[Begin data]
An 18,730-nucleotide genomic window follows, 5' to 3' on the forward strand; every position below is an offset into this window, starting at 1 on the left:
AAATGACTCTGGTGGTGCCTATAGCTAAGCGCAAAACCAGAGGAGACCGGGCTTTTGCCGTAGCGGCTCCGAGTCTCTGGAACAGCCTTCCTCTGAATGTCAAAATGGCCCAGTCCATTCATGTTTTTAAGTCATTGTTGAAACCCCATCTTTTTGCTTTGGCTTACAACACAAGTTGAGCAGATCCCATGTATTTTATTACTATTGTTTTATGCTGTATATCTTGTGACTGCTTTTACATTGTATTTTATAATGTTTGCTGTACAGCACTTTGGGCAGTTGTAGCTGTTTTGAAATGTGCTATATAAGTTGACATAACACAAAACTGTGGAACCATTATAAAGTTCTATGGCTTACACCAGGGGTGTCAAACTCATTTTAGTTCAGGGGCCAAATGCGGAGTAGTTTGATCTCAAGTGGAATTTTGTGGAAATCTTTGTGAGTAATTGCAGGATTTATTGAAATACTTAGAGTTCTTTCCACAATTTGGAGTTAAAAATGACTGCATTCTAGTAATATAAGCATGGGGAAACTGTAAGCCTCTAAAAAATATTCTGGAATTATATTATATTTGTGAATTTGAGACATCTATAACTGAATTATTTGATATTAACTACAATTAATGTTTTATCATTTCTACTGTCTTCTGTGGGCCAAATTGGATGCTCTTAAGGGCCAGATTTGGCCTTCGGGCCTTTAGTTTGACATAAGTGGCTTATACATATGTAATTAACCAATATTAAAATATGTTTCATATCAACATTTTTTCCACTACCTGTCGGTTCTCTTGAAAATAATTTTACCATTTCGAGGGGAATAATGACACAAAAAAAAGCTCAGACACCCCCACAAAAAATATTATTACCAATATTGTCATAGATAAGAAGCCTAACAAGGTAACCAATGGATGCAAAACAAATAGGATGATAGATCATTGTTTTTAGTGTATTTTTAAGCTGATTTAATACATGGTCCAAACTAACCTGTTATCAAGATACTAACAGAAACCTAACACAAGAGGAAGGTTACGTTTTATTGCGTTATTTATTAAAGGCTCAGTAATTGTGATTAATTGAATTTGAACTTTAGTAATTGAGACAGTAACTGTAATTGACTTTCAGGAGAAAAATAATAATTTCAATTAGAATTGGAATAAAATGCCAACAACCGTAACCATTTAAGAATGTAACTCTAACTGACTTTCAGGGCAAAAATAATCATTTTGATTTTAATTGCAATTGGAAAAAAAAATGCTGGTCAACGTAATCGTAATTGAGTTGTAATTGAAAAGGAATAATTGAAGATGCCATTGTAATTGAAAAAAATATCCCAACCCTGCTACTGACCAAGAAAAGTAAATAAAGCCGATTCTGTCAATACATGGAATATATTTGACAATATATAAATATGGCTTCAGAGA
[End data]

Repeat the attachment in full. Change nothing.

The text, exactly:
An 18,730-nucleotide genomic window follows, 5' to 3' on the forward strand; every position below is an offset into this window, starting at 1 on the left:
AAATGACTCTGGTGGTGCCTATAGCTAAGCGCAAAACCAGAGGAGACCGGGCTTTTGCCGTAGCGGCTCCGAGTCTCTGGAACAGCCTTCCTCTGAATGTCAAAATGGCCCAGTCCATTCATGTTTTTAAGTCATTGTTGAAACCCCATCTTTTTGCTTTGGCTTACAACACAAGTTGAGCAGATCCCATGTATTTTATTACTATTGTTTTATGCTGTATATCTTGTGACTGCTTTTACATTGTATTTTATAATGTTTGCTGTACAGCACTTTGGGCAGTTGTAGCTGTTTTGAAATGTGCTATATAAGTTGACATAACACAAAACTGTGGAACCATTATAAAGTTCTATGGCTTACACCAGGGGTGTCAAACTCATTTTAGTTCAGGGGCCAAATGCGGAGTAGTTTGATCTCAAGTGGAATTTTGTGGAAATCTTTGTGAGTAATTGCAGGATTTATTGAAATACTTAGAGTTCTTTCCACAATTTGGAGTTAAAAATGACTGCATTCTAGTAATATAAGCATGGGGAAACTGTAAGCCTCTAAAAAATATTCTGGAATTATATTATATTTGTGAATTTGAGACATCTATAACTGAATTATTTGATATTAACTACAATTAATGTTTTATCATTTCTACTGTCTTCTGTGGGCCAAATTGGATGCTCTTAAGGGCCAGATTTGGCCTTCGGGCCTTTAGTTTGACATAAGTGGCTTATACATATGTAATTAACCAATATTAAAATATGTTTCATATCAACATTTTTTCCACTACCTGTCGGTTCTCTTGAAAATAATTTTACCATTTCGAGGGGAATAATGACACAAAAAAAAGCTCAGACACCCCCACAAAAAATATTATTACCAATATTGTCATAGATAAGAAGCCTAACAAGGTAACCAATGGATGCAAAACAAATAGGATGATAGATCATTGTTTTTAGTGTATTTTTAAGCTGATTTAATACATGGTCCAAACTAACCTGTTATCAAGATACTAACAGAAACCTAACACAAGAGGAAGGTTACGTTTTATTGCGTTATTTATTAAAGGCTCAGTAATTGTGATTAATTGAATTTGAACTTTAGTAATTGAGACAGTAACTGTAATTGACTTTCAGGAGAAAAATAATAATTTCAATTAGAATTGGAATAAAATGCCAACAACCGTAACCATTTAAGAATGTAACTCTAACTGACTTTCAGGGCAAAAATAATCATTTTGATTTTAATTGCAATTGGAAAAAAAAATGCTGGTCAACGTAATCGTAATTGAGTTGTAATTGAAAAGGAATAATTGAAGATGCCATTGTAATTGAAAAAAATATCCCAACCCTGCTACTGACCAAGAAAAGTAAATAAAGCCGATTCTGTCAATACATGGAATATATTTGACAATATATAAATATGGCTTCAGAGA